My wife and I had been undertaking a little spring cleaning. Included among the myriad of items on that list was the pressure washing of our garage floor. She and I were busy cleaning the floor when my son brought me a new high pressure tip he had recently acquired. He cautioned me to be careful, as it affected its purpose by forcing water through a particularly narrow slot, in the process creating an extremely powerful rotating jet of water.
I assured him that I understood. And promptly proved that I had no idea what I was talking about when, within thirty minutes, I had nearly amputated my left thumb by carelessly attempting to hold a piece of metal while I sprayed it. The stream of high pressure water literally sliced a gash a full inch long across my left thumb, cutting through multiple layers of skin in the process. It was only by God’s grace that I survived the episode intact, albeit with a nasty cut on my left thumb.
Now, this all transpired some three or four days before I saw my grandson. So it was that, by the time he and I got together, I had large, red, partially scabbed over wound on my thumb. As we were eating, and as I reached down to get a French Fry, he took notice of my wound, and made a simple observation: “Granddaddy, is that ketchup on your hand?!”
It was immediately obvious to me that, busily dousing every French Fry he selected in ketchup, my grandson had naturally made the assumption that the red wound on my hand must also be ketchup. I proceeded to explain to him what was on my hand, and how it had come to be there.
This whole episode immediately brought to mind the now famous painting by American artist Lars Justinen, who created a sensitive symbol of Christ's sacrifice in his world famous oil painting titled “What Happened to Your Hand?”
Now, I’m glad my grandson takes note of any perceived wound to my hand. It simply proves that he loves me and is concerned for my well-being. But I will be far happier when he reaches the age of accountability and becomes concerned over the nail-scarred wounds in the hands and feet of God’s Son, Jesus Christ.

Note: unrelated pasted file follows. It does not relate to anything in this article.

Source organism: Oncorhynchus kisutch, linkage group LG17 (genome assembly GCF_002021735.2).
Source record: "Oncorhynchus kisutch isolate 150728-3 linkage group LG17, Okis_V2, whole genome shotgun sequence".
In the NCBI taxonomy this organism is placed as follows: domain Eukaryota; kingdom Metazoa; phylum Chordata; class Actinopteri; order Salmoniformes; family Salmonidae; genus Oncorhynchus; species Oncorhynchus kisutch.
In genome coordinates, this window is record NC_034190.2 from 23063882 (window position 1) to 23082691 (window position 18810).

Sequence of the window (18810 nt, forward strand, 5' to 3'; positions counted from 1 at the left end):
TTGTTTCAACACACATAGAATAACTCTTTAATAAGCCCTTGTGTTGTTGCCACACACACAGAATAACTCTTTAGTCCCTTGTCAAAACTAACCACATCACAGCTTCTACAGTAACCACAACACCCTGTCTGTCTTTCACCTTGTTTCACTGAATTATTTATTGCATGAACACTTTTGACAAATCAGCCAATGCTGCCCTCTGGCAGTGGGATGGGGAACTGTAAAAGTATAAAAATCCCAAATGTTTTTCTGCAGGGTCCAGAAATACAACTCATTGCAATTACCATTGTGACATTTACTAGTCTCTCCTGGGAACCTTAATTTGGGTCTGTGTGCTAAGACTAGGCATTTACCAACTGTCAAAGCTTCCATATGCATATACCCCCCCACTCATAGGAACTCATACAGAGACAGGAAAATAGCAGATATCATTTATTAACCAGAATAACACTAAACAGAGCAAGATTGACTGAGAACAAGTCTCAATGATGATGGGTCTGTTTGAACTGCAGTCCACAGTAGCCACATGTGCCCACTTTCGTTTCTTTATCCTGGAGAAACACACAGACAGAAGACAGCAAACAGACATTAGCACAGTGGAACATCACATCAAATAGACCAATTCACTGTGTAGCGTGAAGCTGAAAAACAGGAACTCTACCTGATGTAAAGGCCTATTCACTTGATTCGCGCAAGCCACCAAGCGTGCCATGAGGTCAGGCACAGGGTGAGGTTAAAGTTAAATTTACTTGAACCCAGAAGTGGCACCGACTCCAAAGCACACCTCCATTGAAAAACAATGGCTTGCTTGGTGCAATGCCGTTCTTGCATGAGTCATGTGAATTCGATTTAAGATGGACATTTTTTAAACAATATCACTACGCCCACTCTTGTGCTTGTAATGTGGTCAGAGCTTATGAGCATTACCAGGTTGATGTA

While I am comforted by the knowledge of his having taken note of my own wounds, I will be all the more comforted to know that he has taken note of Christ’s wounds. Why? Because his knowledge of my wounds ultimately has little consequence; whereas, by consequence, his knowledge of Christ’s wounds will have eternal consequence!
The 53rd chapter of the Old Testament Prophecy of Isaiah says it all. Pay particular attention to verses 5 and 6…
1Who has believed our message
and to whom has the arm of the Lord been revealed?
2He grew up before him like a tender shoot,
and like a root out of dry ground.
He had no beauty or majesty to attract us to him,
nothing in his appearance that we should desire him.
3He was despised and rejected by mankind,
a man of suffering, and familiar with pain.
Like one from whom people hide their faces
he was despised, and we held him in low esteem.
4Surely he took up our pain
and bore our suffering,
yet we considered him punished by God,
stricken by him, and afflicted.
5But he was pierced for our transgressions,
he was crushed for our iniquities;
the punishment that brought us peace was on him,
and by his wounds we are healed.
6We all, like sheep, have gone astray,
each of us has turned to our own way;
and the Lord has laid on him
the iniquity of us all.